In addition to foods, Laing also stocks small, useful houseware and decorative items such as candles, soaps and lotions.


“Most of what I try to bring into the shop is functional and serves a purpose,” she says. “I do a lot of houseplants and terrarium products, which are popular right now. I carry rugs, hats and rubber boots. I stock items that are useful rather than tchotchkes to sit on your shelf.”

An added bonus to her Avid Gardener business model: it often sends business to the couple’s Red Hawk Nursery — and vice versa.

“They kind of feed each other,” she says. “People come in [to Avid Gardener] looking for landscape work, and I can feed that to Jay sometimes. Then we can take plants from this store and use it for his clients’ containers. So they’re pretty intertwined.”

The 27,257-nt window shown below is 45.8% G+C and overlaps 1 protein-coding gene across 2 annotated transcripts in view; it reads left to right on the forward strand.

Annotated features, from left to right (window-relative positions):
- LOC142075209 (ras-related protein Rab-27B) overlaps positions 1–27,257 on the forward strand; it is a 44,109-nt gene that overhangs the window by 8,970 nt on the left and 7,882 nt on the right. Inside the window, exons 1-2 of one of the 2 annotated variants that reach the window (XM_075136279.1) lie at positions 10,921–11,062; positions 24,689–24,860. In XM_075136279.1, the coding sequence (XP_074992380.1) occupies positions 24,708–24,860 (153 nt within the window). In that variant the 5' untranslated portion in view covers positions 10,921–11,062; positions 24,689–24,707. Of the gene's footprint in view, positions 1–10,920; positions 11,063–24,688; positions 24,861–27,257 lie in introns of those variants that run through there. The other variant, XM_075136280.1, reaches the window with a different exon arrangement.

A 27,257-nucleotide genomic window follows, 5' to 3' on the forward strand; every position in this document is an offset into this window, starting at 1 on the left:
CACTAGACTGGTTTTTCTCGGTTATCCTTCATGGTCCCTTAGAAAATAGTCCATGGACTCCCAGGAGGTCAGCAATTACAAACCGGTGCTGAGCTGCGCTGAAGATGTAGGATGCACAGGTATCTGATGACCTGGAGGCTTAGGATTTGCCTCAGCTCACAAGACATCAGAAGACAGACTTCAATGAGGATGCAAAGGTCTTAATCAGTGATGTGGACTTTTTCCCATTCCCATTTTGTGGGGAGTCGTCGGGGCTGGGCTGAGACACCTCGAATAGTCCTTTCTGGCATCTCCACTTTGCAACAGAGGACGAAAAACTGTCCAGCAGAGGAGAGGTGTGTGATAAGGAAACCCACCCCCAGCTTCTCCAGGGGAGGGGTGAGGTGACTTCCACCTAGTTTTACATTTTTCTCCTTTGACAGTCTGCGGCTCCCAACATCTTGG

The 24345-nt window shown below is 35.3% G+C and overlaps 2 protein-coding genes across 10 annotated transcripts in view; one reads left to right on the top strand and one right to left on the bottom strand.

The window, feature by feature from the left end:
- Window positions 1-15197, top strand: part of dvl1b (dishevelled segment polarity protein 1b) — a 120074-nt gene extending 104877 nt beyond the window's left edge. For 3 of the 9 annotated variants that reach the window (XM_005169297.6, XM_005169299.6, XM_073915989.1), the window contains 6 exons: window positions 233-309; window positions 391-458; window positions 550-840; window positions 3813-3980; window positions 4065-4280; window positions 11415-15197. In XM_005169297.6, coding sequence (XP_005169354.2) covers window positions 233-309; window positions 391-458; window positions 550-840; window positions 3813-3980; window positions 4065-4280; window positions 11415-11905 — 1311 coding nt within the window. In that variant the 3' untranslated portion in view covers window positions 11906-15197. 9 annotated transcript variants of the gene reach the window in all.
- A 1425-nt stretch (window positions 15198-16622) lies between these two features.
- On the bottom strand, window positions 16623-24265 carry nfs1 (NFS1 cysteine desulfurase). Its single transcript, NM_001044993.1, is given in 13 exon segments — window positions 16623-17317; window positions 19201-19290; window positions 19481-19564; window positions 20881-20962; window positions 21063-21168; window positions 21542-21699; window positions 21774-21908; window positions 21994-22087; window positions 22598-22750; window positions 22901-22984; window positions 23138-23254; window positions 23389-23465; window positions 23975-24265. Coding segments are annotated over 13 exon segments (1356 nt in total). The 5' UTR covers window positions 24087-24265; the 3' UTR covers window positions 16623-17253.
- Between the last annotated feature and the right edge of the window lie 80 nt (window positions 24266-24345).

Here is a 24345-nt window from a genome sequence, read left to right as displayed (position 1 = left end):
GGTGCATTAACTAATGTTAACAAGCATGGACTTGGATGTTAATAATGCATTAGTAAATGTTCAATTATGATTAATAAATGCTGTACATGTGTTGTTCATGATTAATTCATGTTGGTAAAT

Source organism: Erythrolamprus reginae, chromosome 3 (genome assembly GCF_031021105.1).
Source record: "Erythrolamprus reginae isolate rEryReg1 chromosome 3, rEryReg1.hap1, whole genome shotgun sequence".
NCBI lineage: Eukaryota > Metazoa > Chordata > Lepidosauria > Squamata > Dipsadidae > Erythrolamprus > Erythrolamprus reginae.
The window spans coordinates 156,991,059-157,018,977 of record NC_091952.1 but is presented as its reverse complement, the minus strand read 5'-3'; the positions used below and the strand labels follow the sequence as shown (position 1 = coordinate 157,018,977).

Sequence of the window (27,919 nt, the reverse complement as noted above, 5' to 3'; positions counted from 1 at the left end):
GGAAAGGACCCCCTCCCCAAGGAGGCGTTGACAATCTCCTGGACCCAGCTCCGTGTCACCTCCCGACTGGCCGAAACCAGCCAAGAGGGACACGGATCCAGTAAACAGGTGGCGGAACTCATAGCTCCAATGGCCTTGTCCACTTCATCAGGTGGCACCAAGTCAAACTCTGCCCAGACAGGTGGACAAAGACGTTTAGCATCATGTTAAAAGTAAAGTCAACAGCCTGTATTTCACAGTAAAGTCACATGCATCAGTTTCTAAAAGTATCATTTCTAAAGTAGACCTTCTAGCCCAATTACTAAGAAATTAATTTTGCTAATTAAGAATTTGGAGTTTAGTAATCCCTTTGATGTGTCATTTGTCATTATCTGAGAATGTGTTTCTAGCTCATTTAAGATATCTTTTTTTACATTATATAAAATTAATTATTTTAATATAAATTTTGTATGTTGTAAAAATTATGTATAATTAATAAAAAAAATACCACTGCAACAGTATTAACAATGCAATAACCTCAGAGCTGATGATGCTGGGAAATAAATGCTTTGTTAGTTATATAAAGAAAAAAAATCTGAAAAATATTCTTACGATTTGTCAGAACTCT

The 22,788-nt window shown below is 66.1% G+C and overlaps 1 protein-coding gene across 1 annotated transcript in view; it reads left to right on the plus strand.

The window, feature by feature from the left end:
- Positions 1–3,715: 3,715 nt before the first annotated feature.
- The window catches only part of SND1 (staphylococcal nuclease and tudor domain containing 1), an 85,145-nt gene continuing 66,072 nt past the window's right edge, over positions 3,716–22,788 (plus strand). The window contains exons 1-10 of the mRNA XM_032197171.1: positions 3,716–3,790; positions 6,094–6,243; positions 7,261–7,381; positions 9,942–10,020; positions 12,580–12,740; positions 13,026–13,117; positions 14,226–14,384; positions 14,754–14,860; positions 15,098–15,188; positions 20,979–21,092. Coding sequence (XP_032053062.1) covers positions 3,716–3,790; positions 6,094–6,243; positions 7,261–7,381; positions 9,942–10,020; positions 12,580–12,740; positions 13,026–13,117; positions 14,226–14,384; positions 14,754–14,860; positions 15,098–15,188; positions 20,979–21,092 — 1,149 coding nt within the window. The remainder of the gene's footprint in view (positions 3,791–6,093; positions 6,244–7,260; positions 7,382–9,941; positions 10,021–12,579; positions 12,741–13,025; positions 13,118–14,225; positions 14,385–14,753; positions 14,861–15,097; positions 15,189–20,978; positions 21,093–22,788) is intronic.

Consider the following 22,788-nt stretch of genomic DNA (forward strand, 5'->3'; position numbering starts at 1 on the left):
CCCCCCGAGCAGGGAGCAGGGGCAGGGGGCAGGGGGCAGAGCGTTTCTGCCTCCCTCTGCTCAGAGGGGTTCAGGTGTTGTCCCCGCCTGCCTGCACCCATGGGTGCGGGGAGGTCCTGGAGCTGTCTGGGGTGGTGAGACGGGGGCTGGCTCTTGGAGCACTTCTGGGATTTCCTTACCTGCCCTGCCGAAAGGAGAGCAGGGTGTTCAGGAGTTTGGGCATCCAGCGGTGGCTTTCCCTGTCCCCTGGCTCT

Innovative marketing

Back before COVID-19 hit, in the midst of long, cold Wisconsin winters Laing came up with some clever approaches to drum up business before the kickoff of the busy spring planting season.

As part of a Valentine’s Day date-night promotion in February, for example, Avid Gardener partnered with a local craft studio to allow couples to decorate a wooden cutting board — with their family name or other design — and then work with Laing to learn how to assemble a charcuterie plate.

Laing admits that adding the food portion of her business was initially daunting, since she had to take out a loan to invest in inventory and purchase a refrigerator unit.

“It was almost like opening another store within a store,” she says.

Still, the effort has been worth it in helping her establish a new revenue stream and broader customer base.

“You end up building relationships with people who come in, which leads to real friendships,” she says.